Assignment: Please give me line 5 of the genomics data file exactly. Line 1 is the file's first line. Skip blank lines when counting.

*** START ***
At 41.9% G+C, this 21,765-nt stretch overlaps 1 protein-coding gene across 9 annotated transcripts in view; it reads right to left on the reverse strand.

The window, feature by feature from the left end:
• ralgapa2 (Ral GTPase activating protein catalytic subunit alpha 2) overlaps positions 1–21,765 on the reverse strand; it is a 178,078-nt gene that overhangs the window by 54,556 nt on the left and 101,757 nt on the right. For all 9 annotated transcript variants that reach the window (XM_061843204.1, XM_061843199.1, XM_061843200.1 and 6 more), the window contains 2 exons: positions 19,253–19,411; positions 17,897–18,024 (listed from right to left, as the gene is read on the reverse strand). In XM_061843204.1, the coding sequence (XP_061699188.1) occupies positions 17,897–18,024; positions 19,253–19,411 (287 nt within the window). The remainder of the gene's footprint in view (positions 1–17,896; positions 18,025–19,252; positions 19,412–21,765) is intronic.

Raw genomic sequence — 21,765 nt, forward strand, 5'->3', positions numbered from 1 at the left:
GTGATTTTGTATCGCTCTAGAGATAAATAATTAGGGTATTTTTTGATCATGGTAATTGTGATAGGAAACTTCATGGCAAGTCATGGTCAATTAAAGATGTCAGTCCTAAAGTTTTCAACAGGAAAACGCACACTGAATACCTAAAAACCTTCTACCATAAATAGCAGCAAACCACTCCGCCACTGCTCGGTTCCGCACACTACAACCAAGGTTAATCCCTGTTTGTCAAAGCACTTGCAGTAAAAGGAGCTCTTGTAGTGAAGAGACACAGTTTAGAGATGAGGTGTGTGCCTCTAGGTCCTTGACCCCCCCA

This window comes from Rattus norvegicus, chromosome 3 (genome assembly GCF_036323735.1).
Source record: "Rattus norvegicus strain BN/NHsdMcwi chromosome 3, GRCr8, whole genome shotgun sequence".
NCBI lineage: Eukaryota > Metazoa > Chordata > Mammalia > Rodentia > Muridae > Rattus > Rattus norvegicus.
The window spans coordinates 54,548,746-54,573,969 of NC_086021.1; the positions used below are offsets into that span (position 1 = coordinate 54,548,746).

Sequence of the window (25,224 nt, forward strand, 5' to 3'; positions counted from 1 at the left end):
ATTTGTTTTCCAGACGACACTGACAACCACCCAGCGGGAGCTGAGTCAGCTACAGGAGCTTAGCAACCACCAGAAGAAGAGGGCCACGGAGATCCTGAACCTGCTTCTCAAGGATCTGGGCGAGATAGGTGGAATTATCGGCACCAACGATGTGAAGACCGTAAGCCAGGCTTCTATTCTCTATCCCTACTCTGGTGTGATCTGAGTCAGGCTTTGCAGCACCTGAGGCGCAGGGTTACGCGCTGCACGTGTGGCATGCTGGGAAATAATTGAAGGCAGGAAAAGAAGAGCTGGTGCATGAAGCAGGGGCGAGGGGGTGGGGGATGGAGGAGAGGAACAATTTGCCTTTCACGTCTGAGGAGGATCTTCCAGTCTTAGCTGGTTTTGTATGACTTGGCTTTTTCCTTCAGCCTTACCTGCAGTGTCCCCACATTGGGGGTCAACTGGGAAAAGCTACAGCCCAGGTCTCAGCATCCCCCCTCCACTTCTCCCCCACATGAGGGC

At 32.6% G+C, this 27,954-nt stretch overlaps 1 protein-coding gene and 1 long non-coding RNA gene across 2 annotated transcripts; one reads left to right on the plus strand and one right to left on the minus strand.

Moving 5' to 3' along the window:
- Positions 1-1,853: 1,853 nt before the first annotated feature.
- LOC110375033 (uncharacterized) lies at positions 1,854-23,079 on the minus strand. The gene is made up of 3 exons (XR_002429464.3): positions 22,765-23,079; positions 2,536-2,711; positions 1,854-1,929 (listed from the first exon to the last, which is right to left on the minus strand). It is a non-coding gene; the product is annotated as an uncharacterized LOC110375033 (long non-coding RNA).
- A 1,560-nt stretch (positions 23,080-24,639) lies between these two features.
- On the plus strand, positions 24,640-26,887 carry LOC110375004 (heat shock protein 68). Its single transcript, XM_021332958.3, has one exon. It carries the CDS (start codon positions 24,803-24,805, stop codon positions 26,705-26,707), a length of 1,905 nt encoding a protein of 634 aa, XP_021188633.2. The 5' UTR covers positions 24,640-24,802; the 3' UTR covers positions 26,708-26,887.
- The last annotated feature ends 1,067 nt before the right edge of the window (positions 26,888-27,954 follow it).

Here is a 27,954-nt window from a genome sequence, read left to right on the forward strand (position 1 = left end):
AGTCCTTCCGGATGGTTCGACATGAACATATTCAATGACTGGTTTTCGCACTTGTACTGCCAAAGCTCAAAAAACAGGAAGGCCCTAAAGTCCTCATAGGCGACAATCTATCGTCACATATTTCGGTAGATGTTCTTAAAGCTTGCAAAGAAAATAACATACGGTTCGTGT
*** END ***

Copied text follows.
GTGATTTTGTATCGCTCTAGAGATAAATAATTAGGGTATTTTTTGATCATGGTAATTGTGATAGGAAACTTCATGGCAAGTCATGGTCAATTAAAGATGTCAGTCCTAAAGTTTTCAACAGGAAAACGCACACTGAATACCTAAAAACCTTCTACCATAAATAGCAGCAAACCACTCCGCCACTGCTCGGTTCCGCACACTACAACCAAGGTTAATCCCTGTTTGTCAAAGCACTTGCAGTAAAAGGAGCTCTTGTAGTGAAGAGACACAGTTTAGAGATGAGGTGTGTGCCTCTAGGTCCTTGACCCCCCCA